California startup Pelican Imaging wants to put slimmer, higher-quality cameras into cellphones with its new camera-array technology. Instead of using a single lens and sensor, the camera uses an array of smaller modules and uses computation to combine them into a single image. The resulting hardware is thin, but that is probably the least interesting thing about it.

The Pelican array uses “light-field photography”, and aside from just stitching small pictures into a big one, it does some things a regular camera can’t. For instance, you can diddle with the picture after it is taken, blurring a background, say. And in principle at least, you could use a kind of 3D “healing brush” to paint out distractions behind and in front of your subject.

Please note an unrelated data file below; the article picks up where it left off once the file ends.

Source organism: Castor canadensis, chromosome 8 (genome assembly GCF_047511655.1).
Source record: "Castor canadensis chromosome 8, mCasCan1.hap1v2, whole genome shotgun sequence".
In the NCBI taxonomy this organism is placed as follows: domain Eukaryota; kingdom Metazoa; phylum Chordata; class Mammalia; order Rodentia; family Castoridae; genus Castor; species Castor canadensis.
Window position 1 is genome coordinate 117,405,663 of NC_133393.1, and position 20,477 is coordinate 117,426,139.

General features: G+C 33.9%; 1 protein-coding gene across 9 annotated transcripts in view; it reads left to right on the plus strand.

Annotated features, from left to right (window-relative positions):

Pelican’s camera also promises to give high resolution images with low-noise results in low-light situations, and could enable gesture-controls on tablets.

The tech is being sold into the industry, not to consumers, so we’ll keep our fingers crossed that Apple will buy this and use it to replace the crappy camera in its skinny iPod Touch.

But Samsung has their own camera too.

What the world needs now is more pixels up in your phone, and Samsung has a selection of new offerings that offer  just that for stills and vids. It’s released details on two new sensors, one,
the S5K3H2, clocking in at eight megapixels and the other, the S5K3L1, at 12.
Both will record 1080p video, with the 12 megapixel offering doing it at up to
60 fps — the lesser model makes do with a mere 30. Both can capture full-res
stills at 30fps and, naturally, both are really tiny for fitting into things
like smartphones.

By Rubens Saintel

Proud father, #Haitian, photographer, consultant, writer & entrepreneur. I love video games, movies, plays, technology (surprise), beta testing apps and all things sci-fi. | |